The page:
I’m fascinated by the way Walker is able to take a visual grammar that our brains code as harmless and fun—silhouettes with exaggerated proportions—and use that as a way to convey horror. It’s a clever and amazing use of visual media. Straightforward depictions of terrible things can get screened out by our brains as an involuntary psychological defense mechanism; Walker finds a way around that. And adding another layer of resonance, silhouettes themselves were very much in vogue as a type of visual art in the 19th century, the period she’s generally depicting.

And why is Walker’s work so important? I think the key is this: one of the reasons that racism persists is that, for people who aren’t directly affected by it, it can be way too easy to tune out the knowledge of it, even if you’re well-meaning, simply because it’s so emotionally difficult. I mean, ask yourself: when you were in school, how much detail did they go into in conveying how awful the experience of slavery was? By using the techniques she’s worked out, Kara Walker finds a way to pipe at least some of that information straight into the brain. That’s powerful and important.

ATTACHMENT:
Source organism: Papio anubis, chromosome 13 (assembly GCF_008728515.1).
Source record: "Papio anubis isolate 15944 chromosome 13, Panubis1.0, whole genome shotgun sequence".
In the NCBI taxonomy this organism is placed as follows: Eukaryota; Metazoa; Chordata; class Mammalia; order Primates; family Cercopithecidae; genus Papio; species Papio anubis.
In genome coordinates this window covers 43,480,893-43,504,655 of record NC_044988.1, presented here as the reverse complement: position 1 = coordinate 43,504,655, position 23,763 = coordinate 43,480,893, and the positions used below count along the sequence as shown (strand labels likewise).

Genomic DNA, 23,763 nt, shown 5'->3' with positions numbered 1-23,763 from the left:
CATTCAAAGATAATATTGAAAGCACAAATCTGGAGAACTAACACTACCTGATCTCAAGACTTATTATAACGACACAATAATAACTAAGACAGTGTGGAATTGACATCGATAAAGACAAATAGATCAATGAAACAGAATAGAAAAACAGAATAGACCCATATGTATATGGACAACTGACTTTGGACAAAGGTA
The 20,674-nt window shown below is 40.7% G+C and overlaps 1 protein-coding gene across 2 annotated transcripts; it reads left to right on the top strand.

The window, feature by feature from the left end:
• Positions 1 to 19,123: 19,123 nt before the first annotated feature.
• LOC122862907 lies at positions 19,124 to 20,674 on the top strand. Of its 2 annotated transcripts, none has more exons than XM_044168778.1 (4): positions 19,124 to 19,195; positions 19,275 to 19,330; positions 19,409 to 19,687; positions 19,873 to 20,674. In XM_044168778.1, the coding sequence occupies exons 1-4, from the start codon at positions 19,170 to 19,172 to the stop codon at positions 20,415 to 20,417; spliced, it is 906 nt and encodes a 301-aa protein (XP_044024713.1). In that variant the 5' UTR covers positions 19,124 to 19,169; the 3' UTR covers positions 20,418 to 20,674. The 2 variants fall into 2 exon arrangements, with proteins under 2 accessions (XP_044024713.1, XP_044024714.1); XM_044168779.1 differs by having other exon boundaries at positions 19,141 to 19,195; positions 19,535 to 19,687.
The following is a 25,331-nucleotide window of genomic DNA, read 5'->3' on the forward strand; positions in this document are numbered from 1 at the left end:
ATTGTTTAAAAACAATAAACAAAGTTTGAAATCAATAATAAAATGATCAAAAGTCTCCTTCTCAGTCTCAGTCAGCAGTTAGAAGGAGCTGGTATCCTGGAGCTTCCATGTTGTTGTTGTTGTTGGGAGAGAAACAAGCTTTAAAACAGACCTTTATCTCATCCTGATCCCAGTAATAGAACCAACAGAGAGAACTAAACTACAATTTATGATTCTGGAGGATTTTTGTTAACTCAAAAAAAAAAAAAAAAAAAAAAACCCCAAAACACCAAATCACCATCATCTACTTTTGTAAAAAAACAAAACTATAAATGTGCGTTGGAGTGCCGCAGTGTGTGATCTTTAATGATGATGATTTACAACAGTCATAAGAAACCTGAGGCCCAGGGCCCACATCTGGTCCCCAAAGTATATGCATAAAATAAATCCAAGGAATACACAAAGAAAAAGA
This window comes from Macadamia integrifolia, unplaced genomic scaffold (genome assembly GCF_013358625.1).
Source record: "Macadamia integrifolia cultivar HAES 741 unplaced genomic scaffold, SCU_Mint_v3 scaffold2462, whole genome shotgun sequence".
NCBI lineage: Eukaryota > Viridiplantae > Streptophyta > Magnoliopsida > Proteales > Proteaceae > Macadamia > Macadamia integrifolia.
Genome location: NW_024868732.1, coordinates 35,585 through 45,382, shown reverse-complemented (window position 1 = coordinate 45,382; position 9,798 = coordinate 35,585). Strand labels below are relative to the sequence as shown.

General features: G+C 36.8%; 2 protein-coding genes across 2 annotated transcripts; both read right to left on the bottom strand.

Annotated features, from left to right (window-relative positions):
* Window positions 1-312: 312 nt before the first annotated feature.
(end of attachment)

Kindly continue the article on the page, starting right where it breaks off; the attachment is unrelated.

Of course, Walker doesn’t just work in 2-dimensional media. Her highest-profile recent work was the enormous sculpture A Subtlety, or the Marvelous Sugar Baby, created as a temporary installation in a disused sugar factory in New York in 2014.

Like her silhouettes, A Subtlety was provocative and many-layered. It made a statement through sheer size, and through direct allusion to the Sphinx. It provoked reactions through its juxtaposition of nude, hypersexualized breasts and posterior with its head of a “mammy” figure, invoking the archetype of the asexual, nurturing African-American woman that was an essential component of the larger mythos of Southern slavery and racism.* It also, both by being made of sugar and being installed in a sugar factory, alluded indirectly to the use of chattel slave labor on sugar plantations in the Caribbean in conditions that might be the worst things I’ve ever read about (slavery in all of the Western hemisphere areas was awful, but on sugar plantations the standard operating procedure was essentially to work people to death in a few years and then replace them).

*Maybe the single weirdest thing I learned in grad school was that in 1923 a North Carolina congressman named Charles Stedman tried to get a statue honoring the mammies of the American South erected in Washington DC.